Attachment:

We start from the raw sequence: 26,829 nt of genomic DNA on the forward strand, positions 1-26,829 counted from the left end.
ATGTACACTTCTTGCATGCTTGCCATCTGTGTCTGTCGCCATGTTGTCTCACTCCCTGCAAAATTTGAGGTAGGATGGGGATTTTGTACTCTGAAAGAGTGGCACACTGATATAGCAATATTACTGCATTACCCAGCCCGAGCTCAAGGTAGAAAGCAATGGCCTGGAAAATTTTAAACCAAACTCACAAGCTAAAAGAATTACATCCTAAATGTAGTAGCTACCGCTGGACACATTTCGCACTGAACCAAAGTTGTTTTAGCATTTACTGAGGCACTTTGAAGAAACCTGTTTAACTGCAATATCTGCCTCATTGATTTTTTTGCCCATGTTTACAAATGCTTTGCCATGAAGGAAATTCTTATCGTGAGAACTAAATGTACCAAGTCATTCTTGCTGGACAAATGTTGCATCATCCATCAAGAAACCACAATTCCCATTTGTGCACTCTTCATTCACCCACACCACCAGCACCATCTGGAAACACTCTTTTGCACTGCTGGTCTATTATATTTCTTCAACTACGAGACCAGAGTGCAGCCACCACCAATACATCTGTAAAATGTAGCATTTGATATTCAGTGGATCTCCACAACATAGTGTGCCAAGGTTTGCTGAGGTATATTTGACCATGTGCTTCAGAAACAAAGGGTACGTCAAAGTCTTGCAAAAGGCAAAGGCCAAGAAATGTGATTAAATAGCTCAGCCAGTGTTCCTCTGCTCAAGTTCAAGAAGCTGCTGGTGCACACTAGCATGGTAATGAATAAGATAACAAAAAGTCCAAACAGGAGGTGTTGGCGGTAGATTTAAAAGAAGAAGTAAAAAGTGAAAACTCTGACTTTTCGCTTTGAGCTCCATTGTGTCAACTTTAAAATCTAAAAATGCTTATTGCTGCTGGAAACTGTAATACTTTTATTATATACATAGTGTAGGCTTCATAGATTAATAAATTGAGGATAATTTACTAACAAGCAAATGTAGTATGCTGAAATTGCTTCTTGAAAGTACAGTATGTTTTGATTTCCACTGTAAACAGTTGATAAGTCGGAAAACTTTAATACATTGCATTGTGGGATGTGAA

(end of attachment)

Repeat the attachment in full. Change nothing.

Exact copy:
We start from the raw sequence: 26,829 nt of genomic DNA on the forward strand, positions 1-26,829 counted from the left end.
ATGTACACTTCTTGCATGCTTGCCATCTGTGTCTGTCGCCATGTTGTCTCACTCCCTGCAAAATTTGAGGTAGGATGGGGATTTTGTACTCTGAAAGAGTGGCACACTGATATAGCAATATTACTGCATTACCCAGCCCGAGCTCAAGGTAGAAAGCAATGGCCTGGAAAATTTTAAACCAAACTCACAAGCTAAAAGAATTACATCCTAAATGTAGTAGCTACCGCTGGACACATTTCGCACTGAACCAAAGTTGTTTTAGCATTTACTGAGGCACTTTGAAGAAACCTGTTTAACTGCAATATCTGCCTCATTGATTTTTTTGCCCATGTTTACAAATGCTTTGCCATGAAGGAAATTCTTATCGTGAGAACTAAATGTACCAAGTCATTCTTGCTGGACAAATGTTGCATCATCCATCAAGAAACCACAATTCCCATTTGTGCACTCTTCATTCACCCACACCACCAGCACCATCTGGAAACACTCTTTTGCACTGCTGGTCTATTATATTTCTTCAACTACGAGACCAGAGTGCAGCCACCACCAATACATCTGTAAAATGTAGCATTTGATATTCAGTGGATCTCCACAACATAGTGTGCCAAGGTTTGCTGAGGTATATTTGACCATGTGCTTCAGAAACAAAGGGTACGTCAAAGTCTTGCAAAAGGCAAAGGCCAAGAAATGTGATTAAATAGCTCAGCCAGTGTTCCTCTGCTCAAGTTCAAGAAGCTGCTGGTGCACACTAGCATGGTAATGAATAAGATAACAAAAAGTCCAAACAGGAGGTGTTGGCGGTAGATTTAAAAGAAGAAGTAAAAAGTGAAAACTCTGACTTTTCGCTTTGAGCTCCATTGTGTCAACTTTAAAATCTAAAAATGCTTATTGCTGCTGGAAACTGTAATACTTTTATTATATACATAGTGTAGGCTTCATAGATTAATAAATTGAGGATAATTTACTAACAAGCAAATGTAGTATGCTGAAATTGCTTCTTGAAAGTACAGTATGTTTTGATTTCCACTGTAAACAGTTGATAAGTCGGAAAACTTTAATACATTGCATTGTGGGATGTGAA